Two of world’s biggest quantum computers made in china
(IEEE.Spectrum) Two of the most powerful quantum computers in the world to date now both come from China, and new experiments with them re-ignite the controversy over what kinds of problems might be quantum computationally solvable that couldn’t begin to be solved by a conventional supercomputer.
A quantum computer with great enough complexity—for instance, enough components known as quantum bits or “qubits”—could in theory achieve a “quantum advantage” allowing it to find the answers to problems no classical computer could ever solve.
Quantum computers Zuchongzi and Jiuzhang 2.0 may both display “quantum primacy” over classical computers. Chinese scientists have tested these two different quantum computers on what they say are more challenging tasks than Google’s Sycamore faced and showed faster results. They note their work points to “an unambiguous quantum computational advantage.”
Although the sampling task used in experiments with Zuchongzi has no known practical value, the Gaussian boson sampling problem on which Jiuzhang 2.0 was tested potentially has many practical applications, such as identifying which pairs of molecules are the best fits for each other. As such, this work may have quantum chemistry applications in simulating vital molecules and chemical reactions, says physicist Chao-Yang Lu at the University of Science and Technology of China in Hefei, a co-author on both studies.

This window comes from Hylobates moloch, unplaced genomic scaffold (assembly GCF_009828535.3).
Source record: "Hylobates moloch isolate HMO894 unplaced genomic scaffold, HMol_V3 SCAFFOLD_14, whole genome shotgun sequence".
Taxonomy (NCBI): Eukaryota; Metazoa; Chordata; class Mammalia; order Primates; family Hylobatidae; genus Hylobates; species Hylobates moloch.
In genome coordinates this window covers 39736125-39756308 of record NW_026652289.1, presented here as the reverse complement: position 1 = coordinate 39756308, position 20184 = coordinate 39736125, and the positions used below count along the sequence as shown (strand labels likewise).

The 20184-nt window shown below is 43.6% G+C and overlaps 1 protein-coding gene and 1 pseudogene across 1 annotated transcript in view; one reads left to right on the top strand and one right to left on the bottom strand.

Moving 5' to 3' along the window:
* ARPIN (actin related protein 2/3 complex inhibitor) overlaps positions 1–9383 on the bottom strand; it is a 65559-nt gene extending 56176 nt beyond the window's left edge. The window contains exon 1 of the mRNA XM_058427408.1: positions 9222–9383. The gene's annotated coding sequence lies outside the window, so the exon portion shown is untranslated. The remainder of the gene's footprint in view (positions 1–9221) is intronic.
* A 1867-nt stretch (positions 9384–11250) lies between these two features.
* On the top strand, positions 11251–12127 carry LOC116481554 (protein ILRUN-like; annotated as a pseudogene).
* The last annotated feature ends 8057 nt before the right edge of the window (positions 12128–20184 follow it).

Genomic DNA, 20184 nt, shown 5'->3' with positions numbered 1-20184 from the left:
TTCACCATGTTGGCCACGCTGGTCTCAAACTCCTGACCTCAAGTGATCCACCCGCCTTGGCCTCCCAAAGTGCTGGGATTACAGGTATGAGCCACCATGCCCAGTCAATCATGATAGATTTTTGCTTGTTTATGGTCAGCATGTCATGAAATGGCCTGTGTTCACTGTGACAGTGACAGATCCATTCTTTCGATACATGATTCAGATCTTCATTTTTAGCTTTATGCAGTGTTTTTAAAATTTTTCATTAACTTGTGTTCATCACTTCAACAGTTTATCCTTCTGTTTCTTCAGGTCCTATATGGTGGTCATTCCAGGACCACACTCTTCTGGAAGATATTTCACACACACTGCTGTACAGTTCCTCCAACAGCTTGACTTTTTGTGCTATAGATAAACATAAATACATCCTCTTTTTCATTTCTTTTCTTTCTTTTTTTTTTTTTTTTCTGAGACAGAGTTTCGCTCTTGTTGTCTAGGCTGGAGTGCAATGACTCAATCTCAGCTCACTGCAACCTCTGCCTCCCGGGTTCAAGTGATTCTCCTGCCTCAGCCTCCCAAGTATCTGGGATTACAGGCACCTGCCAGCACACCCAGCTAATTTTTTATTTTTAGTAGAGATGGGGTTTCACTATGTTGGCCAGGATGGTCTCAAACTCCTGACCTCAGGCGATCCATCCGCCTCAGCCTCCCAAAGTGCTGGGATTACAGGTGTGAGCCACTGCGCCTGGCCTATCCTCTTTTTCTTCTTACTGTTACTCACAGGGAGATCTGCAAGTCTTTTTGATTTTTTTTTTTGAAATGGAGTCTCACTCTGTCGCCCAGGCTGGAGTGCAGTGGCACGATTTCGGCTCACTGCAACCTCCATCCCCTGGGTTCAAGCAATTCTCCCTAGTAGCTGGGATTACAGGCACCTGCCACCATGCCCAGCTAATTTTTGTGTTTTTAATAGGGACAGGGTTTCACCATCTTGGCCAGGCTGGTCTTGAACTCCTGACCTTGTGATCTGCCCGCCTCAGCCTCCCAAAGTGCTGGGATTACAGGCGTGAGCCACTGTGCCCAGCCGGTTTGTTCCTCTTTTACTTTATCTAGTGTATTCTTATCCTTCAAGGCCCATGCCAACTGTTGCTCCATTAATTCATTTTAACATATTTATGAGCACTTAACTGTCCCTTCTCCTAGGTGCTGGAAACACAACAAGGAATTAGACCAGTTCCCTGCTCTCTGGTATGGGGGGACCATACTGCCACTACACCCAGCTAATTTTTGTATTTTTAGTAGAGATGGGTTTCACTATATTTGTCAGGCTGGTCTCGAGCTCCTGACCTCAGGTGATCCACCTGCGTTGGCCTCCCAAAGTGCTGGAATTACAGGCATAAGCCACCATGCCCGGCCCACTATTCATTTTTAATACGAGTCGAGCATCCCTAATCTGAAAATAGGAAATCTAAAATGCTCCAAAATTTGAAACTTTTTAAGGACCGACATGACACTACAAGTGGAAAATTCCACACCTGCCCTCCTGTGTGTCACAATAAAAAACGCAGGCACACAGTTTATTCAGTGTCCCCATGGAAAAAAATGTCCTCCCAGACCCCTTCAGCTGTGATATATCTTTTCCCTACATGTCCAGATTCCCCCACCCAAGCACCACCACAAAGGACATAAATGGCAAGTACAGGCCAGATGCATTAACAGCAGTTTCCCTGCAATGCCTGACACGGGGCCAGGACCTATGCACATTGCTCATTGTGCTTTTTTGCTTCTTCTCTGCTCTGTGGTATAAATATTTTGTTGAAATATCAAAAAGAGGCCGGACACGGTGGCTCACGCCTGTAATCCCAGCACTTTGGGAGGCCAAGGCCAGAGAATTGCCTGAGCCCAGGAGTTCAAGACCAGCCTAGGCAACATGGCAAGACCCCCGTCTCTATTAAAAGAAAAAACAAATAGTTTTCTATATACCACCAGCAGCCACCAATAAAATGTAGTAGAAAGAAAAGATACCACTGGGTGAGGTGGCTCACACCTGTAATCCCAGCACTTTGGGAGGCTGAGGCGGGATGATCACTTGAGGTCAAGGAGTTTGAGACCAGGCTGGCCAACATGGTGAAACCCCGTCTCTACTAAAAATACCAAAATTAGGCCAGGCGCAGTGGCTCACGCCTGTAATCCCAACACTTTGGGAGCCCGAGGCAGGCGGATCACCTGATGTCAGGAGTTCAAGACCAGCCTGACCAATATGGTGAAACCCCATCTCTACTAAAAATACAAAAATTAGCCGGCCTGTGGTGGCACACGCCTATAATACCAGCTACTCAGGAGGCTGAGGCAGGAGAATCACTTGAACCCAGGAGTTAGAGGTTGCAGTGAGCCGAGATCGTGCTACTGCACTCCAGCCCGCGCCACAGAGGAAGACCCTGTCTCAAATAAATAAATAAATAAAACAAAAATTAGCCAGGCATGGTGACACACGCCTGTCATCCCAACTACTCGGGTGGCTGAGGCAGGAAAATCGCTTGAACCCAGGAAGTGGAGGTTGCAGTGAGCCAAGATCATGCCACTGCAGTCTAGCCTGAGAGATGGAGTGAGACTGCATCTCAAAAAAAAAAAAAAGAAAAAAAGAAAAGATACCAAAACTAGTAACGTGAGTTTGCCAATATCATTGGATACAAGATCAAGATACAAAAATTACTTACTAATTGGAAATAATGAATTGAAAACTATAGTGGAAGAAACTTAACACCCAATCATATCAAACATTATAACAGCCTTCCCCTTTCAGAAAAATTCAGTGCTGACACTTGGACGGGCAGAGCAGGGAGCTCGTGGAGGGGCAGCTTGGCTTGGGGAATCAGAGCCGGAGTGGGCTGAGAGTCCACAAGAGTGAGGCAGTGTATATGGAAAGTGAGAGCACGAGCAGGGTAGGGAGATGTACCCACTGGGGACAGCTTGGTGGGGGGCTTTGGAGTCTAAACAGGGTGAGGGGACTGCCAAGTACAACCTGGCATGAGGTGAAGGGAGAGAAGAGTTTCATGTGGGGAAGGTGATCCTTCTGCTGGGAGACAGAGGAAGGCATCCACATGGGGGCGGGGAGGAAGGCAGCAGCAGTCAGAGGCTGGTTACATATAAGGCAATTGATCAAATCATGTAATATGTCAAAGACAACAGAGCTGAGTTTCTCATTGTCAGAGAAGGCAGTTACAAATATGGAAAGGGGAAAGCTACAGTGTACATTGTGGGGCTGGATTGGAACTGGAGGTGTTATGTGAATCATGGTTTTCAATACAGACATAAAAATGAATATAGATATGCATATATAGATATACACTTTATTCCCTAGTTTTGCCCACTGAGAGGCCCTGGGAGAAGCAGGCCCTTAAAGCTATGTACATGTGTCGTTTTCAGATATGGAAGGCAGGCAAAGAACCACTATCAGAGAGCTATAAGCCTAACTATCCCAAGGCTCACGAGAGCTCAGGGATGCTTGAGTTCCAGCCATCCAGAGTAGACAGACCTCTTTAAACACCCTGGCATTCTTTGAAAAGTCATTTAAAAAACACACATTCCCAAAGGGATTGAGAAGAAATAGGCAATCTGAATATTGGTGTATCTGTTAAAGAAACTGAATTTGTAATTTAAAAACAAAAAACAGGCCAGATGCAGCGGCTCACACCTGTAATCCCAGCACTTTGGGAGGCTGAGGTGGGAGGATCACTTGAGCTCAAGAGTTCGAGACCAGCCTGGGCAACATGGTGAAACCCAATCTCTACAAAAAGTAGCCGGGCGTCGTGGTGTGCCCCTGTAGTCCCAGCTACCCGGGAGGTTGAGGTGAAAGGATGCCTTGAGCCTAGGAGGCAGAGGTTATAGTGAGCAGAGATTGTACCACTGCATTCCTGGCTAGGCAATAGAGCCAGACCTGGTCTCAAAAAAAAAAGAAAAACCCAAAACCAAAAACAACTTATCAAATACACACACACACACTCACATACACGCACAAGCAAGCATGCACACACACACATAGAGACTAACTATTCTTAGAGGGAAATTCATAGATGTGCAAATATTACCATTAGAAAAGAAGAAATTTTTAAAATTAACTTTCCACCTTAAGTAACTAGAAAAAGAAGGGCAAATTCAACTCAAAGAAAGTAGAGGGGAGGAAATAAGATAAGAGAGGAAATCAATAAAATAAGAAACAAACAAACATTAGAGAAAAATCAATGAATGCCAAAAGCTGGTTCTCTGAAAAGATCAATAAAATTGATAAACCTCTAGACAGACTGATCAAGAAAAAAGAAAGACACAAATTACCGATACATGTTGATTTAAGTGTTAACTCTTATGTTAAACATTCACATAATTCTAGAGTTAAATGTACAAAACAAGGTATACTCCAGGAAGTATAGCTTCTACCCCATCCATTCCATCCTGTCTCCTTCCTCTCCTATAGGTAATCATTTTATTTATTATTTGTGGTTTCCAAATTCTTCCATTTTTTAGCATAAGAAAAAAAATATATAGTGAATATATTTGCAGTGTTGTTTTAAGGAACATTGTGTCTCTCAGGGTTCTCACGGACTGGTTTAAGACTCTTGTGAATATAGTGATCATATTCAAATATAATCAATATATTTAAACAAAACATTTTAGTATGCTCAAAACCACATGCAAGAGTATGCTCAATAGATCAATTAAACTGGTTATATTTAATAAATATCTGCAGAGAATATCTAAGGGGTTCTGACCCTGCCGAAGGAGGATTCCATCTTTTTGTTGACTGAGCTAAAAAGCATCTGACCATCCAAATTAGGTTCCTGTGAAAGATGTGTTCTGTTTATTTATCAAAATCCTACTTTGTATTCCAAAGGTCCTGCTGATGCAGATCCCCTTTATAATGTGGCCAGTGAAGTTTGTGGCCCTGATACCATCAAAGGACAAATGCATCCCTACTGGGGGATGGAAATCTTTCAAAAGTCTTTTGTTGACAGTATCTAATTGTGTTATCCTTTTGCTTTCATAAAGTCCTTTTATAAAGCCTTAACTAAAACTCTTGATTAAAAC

Lu notes also cautions against the increasing hype surrounding quantum computing. “So far, the computational problems that can truly benefit from quantum computing are still quite limited,” Lu says. “The current state of the art is that no experiments have demonstrated quantum advantage for practical tasks yet. While we should not be too pessimistic and short-sighted as ‘the world needs only five quantum computers,’ we should also make a difference between optimism and exaggeration.”